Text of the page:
The very definition of legitimacy is a contentious subject (Lee, 2012). There are recent studies regarding legitimacy in a more modern context (a more globalized world) and to consider the differences between domestic and international law but the authors often comment on the difficulty of the task (Adams, 2017).
As standardly conceived, legitimacy is the right to rule: a legitimate
state has the right to rule and an illegitimate state does not. The
nature of this right is widely contested, variously taking the form of
a claim‐right, a power‐right, or a liberty‐right. Theorists
disagree about what sort of standing legitimacy constitutes (for
example, claim, power, or liberty) as well as what sort of “uptake”
legitimacy demands of others (for example, a duty of obedience or
deference, a liability, or the lack of a claim). Despite these
differences, theorists following the traditional approach all focus on
ruling because their object of analysis is the state. Whatever else it
does, the state issues rules in the form of laws and coercively
enforces those rules. The question of whether the state is legitimate
becomes the question of whether it has the standing to issue and
enforce rules in the ways that it does.
I think the best option you have to obtain very recent empirical data is to directly interpret the information produced by organizations that deal on the subject. One such case is the Fund for Peace particularly their Fragile States Index. For example here is the index for 2017:
The index is well known. Less known, however, is that there are several indicators that are used to calculate it (check their report for complete definitions). One of them is P1: State Legitimacy:
The State Legitimacy Indicator considers the representativeness and
openness of government and its relationship with its citizenry. The
Indicator looks at the population’s level of confidence in state
institutions and processes, and assesses the effects where that
confidence is absent, manifested through mass public demonstrations,
sustained civil disobedience, or the rise of armed insurgencies.
Though the State Legitimacy indicator does not necessarily make a
judgment on democratic governance, it does consider the integrity of
elections where they take place (such as flawed or boycotted
elections), the nature of political transitions, and where there is an
absence of democratic elections, the degree to which the government is
representative of the population of which it governs.
And another is C1: Security Apparatus:
The Security Apparatus indicator considers the security threats to a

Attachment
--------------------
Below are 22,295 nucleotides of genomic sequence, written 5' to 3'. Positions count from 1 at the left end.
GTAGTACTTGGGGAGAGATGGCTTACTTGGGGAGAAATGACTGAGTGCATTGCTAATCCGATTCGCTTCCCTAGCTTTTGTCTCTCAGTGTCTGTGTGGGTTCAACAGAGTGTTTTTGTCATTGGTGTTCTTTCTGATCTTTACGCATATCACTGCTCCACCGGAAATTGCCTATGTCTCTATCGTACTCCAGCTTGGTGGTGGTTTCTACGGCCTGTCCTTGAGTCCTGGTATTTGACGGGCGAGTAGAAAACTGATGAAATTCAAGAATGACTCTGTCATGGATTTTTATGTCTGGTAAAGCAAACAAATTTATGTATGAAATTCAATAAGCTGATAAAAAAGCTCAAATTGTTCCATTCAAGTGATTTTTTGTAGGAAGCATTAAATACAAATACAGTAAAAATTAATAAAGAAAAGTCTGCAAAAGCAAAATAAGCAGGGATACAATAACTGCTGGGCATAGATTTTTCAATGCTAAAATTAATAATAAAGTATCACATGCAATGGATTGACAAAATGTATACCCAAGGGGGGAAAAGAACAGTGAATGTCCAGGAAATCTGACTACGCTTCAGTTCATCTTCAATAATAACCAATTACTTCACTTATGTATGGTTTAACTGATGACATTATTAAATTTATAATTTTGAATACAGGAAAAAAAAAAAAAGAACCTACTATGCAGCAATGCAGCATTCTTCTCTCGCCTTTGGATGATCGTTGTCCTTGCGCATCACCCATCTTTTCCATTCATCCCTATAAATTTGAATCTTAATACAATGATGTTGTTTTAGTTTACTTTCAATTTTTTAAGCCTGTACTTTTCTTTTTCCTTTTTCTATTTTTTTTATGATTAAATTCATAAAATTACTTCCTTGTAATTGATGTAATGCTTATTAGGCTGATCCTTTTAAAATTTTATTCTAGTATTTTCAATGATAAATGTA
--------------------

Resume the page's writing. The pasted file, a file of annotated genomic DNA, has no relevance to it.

state, such as bombings, attacks and battle-related deaths, rebel
movements, mutinies, coups, or terrorism. The Security Apparatus also
takes into account serious criminal factors, such as organized crime
and homicides, and perceived trust of citizens in domestic security.
In some instances, the security apparatus may extend beyond
traditional military or police forces to include state-sponsored or
state-supported private militias that terrorize political opponents,
suspected “enemies,” or civilians seen to be sympathetic to the
opposition. In other instances, the security apparatus of a state can
include a “deep state”, that may consist of secret intelligence units,
or other irregular security forces, that serve the interests of a
political leader or clique. As a counter example, the indicator will
also take into account armed resistance to a governing authority,
particularly the manifestation of violent uprisings and insurgencies,
proliferation of independent militias, vigilantes, or mercenary groups
that challenge the state’s monopoly of the use of force.
Others that seemed to me important for your question of empirical evidence are the C3:Group Grievance and P3:Human Rights and the rule of law.
They also provide the data freely in Excel format (here). By downloading the data and plotting these indicators you'll see a strong linear multivariate relation between the four indicators:
The main indicator are spatial. The color is for Human Rights, and the size for Group Grievance.
The plot was built with 2018 data using Python/matplotlib. I understand you are probably looking for peer-reviewed academic studies but while none is found, perhaps this will help put the subject into better context.